The holiday break for our family included two trips to the build-it-yourself store (lumber yard), at least four (I lost count) trips to the hardware store, three trips to the recycling center/dump, and one big trip to Goodwill. In short, we built a wall for Christmas (and got a little spring cleaning in as a bonus). All hands were on deck for a remodeling job that turned our small, three bedroom home into a still small, but four bedroom home.
But why… some of our friends and family have questioned… when you have one kid with one foot out the door (perhaps) and two more closer to on-their-own than just-beginning would you bother to add a fourth bedroom now? I have no better answer than that it simply seemed to be the right time. All five members of the family were in agreement, so we spent our holiday building a wall.
In fact, our family has talked about creating more space in this old house for years. We’ve spent a considerable amount of time talking about moving to a bigger, or at least a different house, altogether. So many options have been considered. The back porch could have been converted into a small bedroom or perhaps the side “deck” (which isn’t really a deck at all, but does have a small roof overhang). We’d even talked of a tiny bedroom in the spirit of the tiny house movement, parked in the yard and within easy commute.
But in mid-December, when I mused— “You know, we could move the kitchen table into the (imagine this) kitchen and move the living room furniture into the room where the kitchen table now resides and then put a wall right down the center of the living room with a door and, voila, we’ve got a fourth bedroom!” —that’s when the plan came together.
Anything is possible when the whole crew is on board.
Perhaps I should back up a bit and admit that we aren’t typically a family for whom construction, in the literal sense, is a standard pastime. We read books, we love movies, we take walks and we sometimes hike. We’ve been known to go camping, though travel most often requires a motel room and a hot shower at the end of the day. It would not be unusual to drop in on us at some random point in time and find someone knitting or weaving or sewing or playing a video game or writing a story... Our kitchen is often in use as we are bakers and love cooking from scratch so much that we often chose eating in over going out when we want to treat ourselves to a special meal.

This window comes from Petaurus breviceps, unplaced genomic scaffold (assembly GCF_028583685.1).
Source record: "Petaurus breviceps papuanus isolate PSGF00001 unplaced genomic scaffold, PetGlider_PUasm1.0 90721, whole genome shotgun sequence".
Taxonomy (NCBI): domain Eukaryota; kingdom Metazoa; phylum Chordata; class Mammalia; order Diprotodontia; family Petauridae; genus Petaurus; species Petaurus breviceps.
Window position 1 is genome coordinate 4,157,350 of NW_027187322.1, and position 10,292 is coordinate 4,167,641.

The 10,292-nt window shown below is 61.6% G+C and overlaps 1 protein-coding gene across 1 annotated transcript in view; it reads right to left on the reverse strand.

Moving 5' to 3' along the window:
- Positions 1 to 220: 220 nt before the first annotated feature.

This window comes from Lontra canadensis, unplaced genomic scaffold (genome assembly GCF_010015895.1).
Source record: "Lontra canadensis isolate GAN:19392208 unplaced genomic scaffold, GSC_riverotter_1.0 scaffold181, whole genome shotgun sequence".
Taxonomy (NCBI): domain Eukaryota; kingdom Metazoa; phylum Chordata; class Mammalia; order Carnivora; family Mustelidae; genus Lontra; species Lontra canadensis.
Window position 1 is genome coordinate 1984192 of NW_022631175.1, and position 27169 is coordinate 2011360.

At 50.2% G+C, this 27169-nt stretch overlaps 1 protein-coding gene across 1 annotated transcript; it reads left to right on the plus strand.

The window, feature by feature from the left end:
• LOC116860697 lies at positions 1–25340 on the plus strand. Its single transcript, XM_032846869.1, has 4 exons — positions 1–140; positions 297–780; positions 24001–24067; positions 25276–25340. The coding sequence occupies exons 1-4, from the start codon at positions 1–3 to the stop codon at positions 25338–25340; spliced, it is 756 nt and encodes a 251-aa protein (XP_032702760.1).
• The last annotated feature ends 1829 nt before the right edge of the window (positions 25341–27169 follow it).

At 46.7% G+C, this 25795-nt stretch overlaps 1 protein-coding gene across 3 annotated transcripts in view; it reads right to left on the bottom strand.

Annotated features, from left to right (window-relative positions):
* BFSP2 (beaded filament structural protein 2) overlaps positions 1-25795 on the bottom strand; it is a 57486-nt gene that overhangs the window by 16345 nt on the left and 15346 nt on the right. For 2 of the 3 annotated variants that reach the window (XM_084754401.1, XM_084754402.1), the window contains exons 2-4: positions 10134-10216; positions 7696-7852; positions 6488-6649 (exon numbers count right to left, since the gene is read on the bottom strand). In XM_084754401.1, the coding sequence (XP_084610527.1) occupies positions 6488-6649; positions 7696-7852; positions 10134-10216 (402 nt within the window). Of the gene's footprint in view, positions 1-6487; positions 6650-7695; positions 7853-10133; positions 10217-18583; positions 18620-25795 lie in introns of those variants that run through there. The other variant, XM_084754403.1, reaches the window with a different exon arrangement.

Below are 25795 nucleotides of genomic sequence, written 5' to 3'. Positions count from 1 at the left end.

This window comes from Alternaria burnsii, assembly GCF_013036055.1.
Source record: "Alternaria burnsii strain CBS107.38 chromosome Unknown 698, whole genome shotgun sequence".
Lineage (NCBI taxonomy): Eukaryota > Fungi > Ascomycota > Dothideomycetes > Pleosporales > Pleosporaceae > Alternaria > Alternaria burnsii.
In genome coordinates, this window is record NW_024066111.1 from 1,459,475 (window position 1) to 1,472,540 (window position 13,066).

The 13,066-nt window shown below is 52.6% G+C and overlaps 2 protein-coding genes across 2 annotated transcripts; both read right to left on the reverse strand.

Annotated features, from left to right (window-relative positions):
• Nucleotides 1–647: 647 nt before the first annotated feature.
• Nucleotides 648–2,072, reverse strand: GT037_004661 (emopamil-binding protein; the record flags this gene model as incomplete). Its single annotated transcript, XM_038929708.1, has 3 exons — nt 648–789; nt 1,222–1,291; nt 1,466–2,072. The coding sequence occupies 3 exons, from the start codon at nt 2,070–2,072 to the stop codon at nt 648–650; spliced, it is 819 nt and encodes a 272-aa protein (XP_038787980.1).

But actually changing the configuration of our house? Not so much. Our tool selection is limited and our skill set, admittedly, on the shy side. In these situations, I close my eyes and do my best to channel my father (the house I grew up in was in a continual state of remodeling) and perhaps consult a how-to book or a wiki-how site.
“Can we build a wall?” the members of my family asked. “Would it remain standing? Could we put an actual door in it?”
“Sure. Why not?” I said. Those are three very powerful words, I have learned.
When the wall was complete, middle kid, recipient of the bedroom that was the product of the construction, said, “Wow. Do you know how empowered I feel? If I can build a wall; I can do anything.”
When I look back on my years as a parent, these are the words that have triggered some of the most worth-while, most memorable, and yes, most educational events of our lives. Can we stay up all night? Can I dig a big hole in the yard? Can we sleep outside? Can I cut my brother’s hair? Can I make up my own recipe? Can we make our own video game?
Sure. Why not?
TRACY MILLION SIMMONS s somehow never got around to sending her children to school. She now lives and learns with three unschooled teens, two dogs, a cat and her dear hubby in the middle of Kansas where she holds a part-time job as a farmers’ market manager and pursues her lifelong dream of publishing fiction for fun and profit. You can view Tracy’s author page at www.TracyMillionSimmons.com and she occasionally writes more about unschooling at her blogger site, Living and Learning in Oz.